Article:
Bethoyia Powell – First Officer American Airlines

It’s the challenge, the freedom, the reward, and sense of accomplishment. That’s what makes this job so amazing.

What Inspired you to become a pilot?

The truth is that I am an adrenaline junkie. Based on the subjects that I liked in high school, I was advised to become a pilot, mechanic, or engineer. I love machines and I have a need for speed; I also love to travel. My dream was to operate the fastest vehicle known to man to enable me to get to all places in the world. I first tried flying at 16. When I landed, I felt this obscene level of internal joy and wore a permanent smile that I still wear today. My instructor at the time said, “You could get paid to do this.” So, I made like a bird and I flew! “Leaving High school for Flight school.”

Where did you learn to fly?

I started flying in Jamaica at Wings Jamaica when I was 16. I then moved to the U.S. and continued all my ratings at Flight Safety International in Vero Beach, Florida and finished my flight studies at Embry-Riddle Aeronautical University.

What do you love most about your job?

Wow… this will not be an easy answer, as there is so much I love about the job. Other than the crew members themselves, there is just a spirit about an American Airlines flight crew and staff that cannot be matched. It’s diverse, friendly, professional – it’s just family!

What do you love most about being a pilot?

I must say it’s the take off and landings. During the takeoff, as you increase the power, you feel a rush and somehow that power is transferred into you. As the airplane rolls down the runway and starts to ascend, you and the airplane become one – need I continue?

Then the landings… As pilots, the more challenging the landing is the more a pilot becomes excited. At the end, we re-evaluate and a sense of pride overcomes us that lasts for months and years to come. A landing takes a high level of precision, accuracy, and – as the environmental factor changes – a higher level of skill.

It’s the challenge, the freedom, the reward, and sense of accomplishment. That’s what makes this job so amazing.

Do you have any advice for aspiring aviators?

I believe that the secret to a successful aviation career is taking your passion and focusing on it daily with dedication and determination to succeed. Know what you want at a young age; you will discover this based on your activities, subjects you like, and your passion. Dream big and loud – then set goals. Your passion will propel you through your journey. At the end, you will never feel as though you’ve worked a day in your life because you completely love what you do.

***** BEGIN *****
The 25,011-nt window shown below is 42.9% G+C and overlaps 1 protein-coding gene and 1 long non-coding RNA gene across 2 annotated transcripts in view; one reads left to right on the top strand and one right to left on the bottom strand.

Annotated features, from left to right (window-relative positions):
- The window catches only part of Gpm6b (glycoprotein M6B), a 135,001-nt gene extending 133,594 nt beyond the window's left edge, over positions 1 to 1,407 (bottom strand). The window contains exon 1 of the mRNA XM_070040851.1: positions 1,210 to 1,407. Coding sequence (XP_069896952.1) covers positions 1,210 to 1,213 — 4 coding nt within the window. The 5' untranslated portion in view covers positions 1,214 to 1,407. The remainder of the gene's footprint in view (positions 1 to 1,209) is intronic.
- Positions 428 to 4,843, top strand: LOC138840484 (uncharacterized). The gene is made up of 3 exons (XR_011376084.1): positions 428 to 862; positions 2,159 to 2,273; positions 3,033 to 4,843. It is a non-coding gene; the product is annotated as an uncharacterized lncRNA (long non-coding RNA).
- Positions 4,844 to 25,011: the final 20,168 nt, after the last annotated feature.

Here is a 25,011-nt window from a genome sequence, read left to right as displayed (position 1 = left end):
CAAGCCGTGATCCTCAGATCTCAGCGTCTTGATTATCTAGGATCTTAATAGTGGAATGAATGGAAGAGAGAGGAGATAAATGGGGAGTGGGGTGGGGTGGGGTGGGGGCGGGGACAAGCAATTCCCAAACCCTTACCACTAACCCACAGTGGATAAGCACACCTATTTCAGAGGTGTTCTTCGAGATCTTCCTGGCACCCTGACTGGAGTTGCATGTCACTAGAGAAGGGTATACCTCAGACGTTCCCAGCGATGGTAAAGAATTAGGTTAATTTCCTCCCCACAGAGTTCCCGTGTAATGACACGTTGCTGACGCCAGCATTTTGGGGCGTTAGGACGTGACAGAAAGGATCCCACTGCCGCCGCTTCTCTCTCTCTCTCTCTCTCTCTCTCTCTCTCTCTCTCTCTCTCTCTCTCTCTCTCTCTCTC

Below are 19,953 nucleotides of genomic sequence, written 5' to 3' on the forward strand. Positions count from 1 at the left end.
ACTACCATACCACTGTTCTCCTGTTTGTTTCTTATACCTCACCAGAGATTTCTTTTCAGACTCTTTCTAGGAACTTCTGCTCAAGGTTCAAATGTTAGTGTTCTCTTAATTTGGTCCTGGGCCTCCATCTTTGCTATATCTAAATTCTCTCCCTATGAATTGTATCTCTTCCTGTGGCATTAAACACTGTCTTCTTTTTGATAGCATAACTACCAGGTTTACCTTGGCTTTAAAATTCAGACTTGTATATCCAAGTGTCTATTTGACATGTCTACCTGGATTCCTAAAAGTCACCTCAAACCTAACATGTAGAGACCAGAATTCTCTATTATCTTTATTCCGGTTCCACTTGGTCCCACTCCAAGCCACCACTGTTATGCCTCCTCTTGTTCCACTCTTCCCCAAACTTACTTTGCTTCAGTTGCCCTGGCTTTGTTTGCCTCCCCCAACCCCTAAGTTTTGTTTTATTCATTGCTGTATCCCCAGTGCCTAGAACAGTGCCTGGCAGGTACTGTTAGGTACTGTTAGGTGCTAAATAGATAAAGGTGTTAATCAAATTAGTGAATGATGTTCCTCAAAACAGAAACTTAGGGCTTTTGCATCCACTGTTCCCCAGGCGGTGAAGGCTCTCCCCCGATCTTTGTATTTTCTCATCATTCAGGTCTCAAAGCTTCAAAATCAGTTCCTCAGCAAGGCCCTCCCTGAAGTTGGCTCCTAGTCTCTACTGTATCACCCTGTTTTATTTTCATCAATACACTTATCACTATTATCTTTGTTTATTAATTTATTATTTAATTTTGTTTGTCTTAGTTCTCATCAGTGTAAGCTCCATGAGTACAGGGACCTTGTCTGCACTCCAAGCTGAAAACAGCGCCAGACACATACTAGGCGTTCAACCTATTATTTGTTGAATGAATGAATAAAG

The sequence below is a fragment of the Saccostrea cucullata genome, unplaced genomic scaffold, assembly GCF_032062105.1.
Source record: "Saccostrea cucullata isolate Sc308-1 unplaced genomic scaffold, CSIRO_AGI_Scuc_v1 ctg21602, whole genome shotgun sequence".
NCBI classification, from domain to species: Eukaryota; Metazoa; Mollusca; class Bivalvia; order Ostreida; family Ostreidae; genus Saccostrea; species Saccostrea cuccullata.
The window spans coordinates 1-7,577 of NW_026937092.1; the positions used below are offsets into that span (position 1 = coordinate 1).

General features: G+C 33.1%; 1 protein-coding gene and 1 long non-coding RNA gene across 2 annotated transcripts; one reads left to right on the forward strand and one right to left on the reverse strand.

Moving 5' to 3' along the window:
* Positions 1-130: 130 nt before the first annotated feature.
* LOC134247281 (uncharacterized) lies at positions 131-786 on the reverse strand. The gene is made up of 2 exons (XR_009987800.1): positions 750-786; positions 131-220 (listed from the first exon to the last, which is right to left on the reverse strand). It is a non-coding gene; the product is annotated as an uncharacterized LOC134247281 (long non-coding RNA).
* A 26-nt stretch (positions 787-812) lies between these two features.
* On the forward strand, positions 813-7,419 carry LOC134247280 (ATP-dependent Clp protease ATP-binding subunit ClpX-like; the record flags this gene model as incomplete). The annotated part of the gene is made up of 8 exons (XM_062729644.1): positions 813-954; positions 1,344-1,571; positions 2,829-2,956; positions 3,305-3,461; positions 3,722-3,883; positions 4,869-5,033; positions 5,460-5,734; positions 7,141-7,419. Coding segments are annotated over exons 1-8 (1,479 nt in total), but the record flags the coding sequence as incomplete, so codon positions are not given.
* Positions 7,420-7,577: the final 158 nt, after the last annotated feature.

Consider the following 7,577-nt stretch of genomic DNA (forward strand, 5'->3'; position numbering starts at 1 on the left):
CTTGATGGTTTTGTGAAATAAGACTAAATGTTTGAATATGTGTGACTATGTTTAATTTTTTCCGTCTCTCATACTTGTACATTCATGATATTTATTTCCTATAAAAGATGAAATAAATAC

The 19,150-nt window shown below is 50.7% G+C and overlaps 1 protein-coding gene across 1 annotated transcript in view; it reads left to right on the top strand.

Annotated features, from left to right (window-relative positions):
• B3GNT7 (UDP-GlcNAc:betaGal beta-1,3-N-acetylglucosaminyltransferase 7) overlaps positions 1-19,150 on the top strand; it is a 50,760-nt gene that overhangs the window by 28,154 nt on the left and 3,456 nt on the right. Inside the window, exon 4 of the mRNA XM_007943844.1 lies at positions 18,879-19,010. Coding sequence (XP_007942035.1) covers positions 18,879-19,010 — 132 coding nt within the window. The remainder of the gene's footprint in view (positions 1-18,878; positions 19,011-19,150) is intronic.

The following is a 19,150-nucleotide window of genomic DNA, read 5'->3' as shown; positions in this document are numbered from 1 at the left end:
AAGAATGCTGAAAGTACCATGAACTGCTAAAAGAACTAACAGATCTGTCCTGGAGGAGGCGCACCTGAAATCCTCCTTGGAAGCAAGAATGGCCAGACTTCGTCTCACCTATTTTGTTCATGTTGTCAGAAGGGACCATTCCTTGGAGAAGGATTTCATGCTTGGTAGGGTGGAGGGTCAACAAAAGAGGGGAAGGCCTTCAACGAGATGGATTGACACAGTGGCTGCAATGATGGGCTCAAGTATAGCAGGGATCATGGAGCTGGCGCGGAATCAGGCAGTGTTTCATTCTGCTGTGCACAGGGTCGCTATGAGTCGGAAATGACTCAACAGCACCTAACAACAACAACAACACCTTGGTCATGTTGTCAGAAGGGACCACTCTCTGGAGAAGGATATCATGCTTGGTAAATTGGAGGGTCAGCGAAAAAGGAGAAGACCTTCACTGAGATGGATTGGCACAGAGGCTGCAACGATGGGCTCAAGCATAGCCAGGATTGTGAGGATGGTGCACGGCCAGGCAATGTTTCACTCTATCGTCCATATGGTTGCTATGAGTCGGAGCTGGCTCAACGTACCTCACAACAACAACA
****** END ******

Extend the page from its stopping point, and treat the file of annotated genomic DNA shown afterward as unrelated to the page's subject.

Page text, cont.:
Therein lies the meaning of “Eat, sleep, breathe aviation.”

Where do you see yourself in 5 years?

With AA, the possibilities are endless. If you asked me three years ago when I started if I saw myself in management, the simple answer would have been “no.” However, I work for a company that trains great leaders. Leaders that are trained to see your potential and put you in situations to get you out of your comfort zone and grow. It’s through the continued belief, support, and encouragement from the company’s leaders that today I hold a position as one of American Airlines’ pilot managers: the IOC Duty Pilot. So in five years, I say the sky is no longer the limit! Stay tuned – the possibilities are endless with AA.

What do you like about Pilot Credentials?

Pilot Credentials is a user-friendly program that introduces applicants to our company and streamlines their resume. I think that is awesome and insightful for new and old pilots looking for their new home.

Marissa Colclasure – Charter Pilot & Chief Flight Instructor for NexGen Aviation

Find your story.  Dream it, write it, live it.  The sky is not the limit to your dreams, but the beginning.

What Inspired you to become a pilot?

I believe the sky inspired me to become a pilot. The way the clouds change shape, the colors of the sky during the golden hour, it all sang a song to my heart.  Flying is the most romantic thing I have ever been a part of.  There is a love story there with the sky gypsies and the barnstormers that came before us, and I love that story.

Where did you learn to fly?